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Lobos Have Been Here Before

ALBUQUERQUE, N.M. — A couple of seasons ago, UNM faced similar circumstances

LAS VEGAS, Nev. – Stop me if you’ve already heard this one.

The New Mexico men’s basketball team blazes through its nonconference season, starts getting some national publicity and then – wham! Mountain West Conference play begins.

The Lobos then get whipped by both San Diego State and UNLV, including one of those losses at home, and suddenly they look like a middle-of-the-road MWC team.

CSU at UNM, 8 p.m.
TV: CBS Sports Net
Radio: KKOB -AM (770)

Sound familiar?


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That was the scenario in 2009-10, when the Lobos won 14 of their 15 nonconference games before opening 0-2 in the MWC with losses at San Diego State and at home against UNLV.

But that wasn’t exactly a lost season, was it?

UNM regrouped, won its final 14 league games – including avenging the losses to both the Aztecs and Rebels – and raced into the NCAA Tournament with a No. 3 seed. The 30-5 campaign ended in the second round of the NCAA Tournament with the program claiming its most wins in history.

Flash forward to 2011-12. The Lobos won 14 of 16 nonconference games and even opened MWC play with a road win at Wyoming for their 13th straight victory. Then along comes those mean old San Diego State Aztecs and UNLV Rebels again. And guess what? Another pair of back-to-back losses in which UNM was clearly outplayed, sending the Lobos once again into the league’s lower echelon early in the chase.

Now the question is, can UNM duplicate its down-the-stretch success of two years ago?

“We took (Sunday) off and get back to work (today),” said UNM coach Steve Alford. “We’ve got two huge games this week with Colorado State and TCU, and we’ve got to get those. Then we take another day off and we’ve got to get Air Force and Boise (State). It’s a pretty simple formula, it takes a lot of work to do that, but we’ve got to take it one game at a time.”

SDSU dominated the second half on Wednesday in the Pit and led by 13 points late before beating UNM 75-70. UNLV took control late in the first half Saturday, raced to a 22-point lead and posted an 80-63 rout of the Lobos (15-4, 1-2).


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But the bottom line is, while the Lobos look to be – at best – the third best team in the MWC right now, it’s still very early. With 11 games remaining, there is more than a enough time to make a run at the top spot. But there probably can’t be any slip-ups to the league’s other teams. Both 14th-ranked UNLV (18-3, 2-1) and 16th-ranked San Diego State (17-2, 3-0) don’t look like they will lose many games the rest of the way. And with the reduced MWC season (14 games instead of 16), Alford has said that the Lobos can’t afford a slow start as in 2009-10.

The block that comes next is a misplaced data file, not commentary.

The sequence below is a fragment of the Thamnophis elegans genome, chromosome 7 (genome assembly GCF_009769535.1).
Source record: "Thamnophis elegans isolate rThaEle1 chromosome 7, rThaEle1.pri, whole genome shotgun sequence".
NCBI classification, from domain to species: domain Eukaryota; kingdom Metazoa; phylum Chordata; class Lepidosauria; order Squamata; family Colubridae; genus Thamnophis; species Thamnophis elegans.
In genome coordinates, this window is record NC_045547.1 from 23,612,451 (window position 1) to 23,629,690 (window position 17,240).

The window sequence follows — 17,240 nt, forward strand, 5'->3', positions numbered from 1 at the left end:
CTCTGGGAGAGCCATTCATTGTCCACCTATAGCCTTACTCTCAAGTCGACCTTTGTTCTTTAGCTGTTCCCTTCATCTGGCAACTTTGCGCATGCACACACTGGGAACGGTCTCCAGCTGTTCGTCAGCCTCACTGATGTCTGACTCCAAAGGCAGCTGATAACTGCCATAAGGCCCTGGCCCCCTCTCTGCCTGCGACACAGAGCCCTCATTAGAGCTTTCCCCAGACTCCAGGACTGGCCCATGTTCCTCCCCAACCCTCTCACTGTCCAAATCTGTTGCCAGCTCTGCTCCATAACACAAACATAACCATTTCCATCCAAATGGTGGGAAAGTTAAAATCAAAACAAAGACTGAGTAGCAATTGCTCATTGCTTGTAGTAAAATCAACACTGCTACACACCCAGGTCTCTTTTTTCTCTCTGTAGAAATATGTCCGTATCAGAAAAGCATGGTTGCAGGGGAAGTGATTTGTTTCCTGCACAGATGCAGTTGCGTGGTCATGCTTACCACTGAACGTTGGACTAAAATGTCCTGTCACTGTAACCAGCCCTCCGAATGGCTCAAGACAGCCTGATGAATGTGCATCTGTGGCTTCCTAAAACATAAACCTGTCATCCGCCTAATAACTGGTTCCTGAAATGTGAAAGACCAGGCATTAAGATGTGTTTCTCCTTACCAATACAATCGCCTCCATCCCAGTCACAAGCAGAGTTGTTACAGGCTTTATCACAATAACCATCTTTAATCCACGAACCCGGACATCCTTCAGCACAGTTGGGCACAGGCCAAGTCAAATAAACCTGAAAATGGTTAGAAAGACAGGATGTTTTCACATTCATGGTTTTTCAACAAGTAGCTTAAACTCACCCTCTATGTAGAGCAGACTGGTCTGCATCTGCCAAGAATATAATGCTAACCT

“It’s just too tough to play catch-up in a 14-game season,” he said.

Sophomore guard Kendall Williams, who along with sophomore shooting guard Tony Snell scored 15 points for UNM on Saturday, said the Lobos learned from the recent losses.

“We learned there’s two halves to each game, and we can’t get too down or too high each half,” Williams said. “We just have to stick together, because we’re a confident group.”

Williams said the Lobos can “definitely” match up with both the Rebels and Aztecs in the February rematches.

Senior post A.J. Hardeman had one of his best games as a Lobo on Saturday, and was one of the only players who looked ready for the physical challenge that the athletic Rebels presented. Hardeman had 10 points and four rebounds, and was constantly battling for loose balls and trying to head-off Rebels drives to the basket.

Hardeman said the difference in the game was “toughness, we have to mentally focus. We didn’t focus enough.

“… It was disappointing,” Hardeman said of UNM squandering both opportunities against ranked teams. “They both out-toughed us.”

Alford said “I thought that was A.J.’s best performance of the season, and if we can get that kind of stuff out of him it’s really going to help us.”

Just like the entire Lobo team, however, Hardeman couldn’t get back fast enough to stop the Rebels’ potent transition game. UNLV scored 32 points off 21 New Mexico turnovers and outscored the Lobos by a mind-boggling 26-0 on fast-break points.

“It was get out and go,” said UNLV forward Mike Moser, who had 14 points and 10 boards and is the top early-season candidate for player of the year honors. “I don’t think they were ready for us to run like that.
— This article appeared on page B1 of the Albuquerque Journal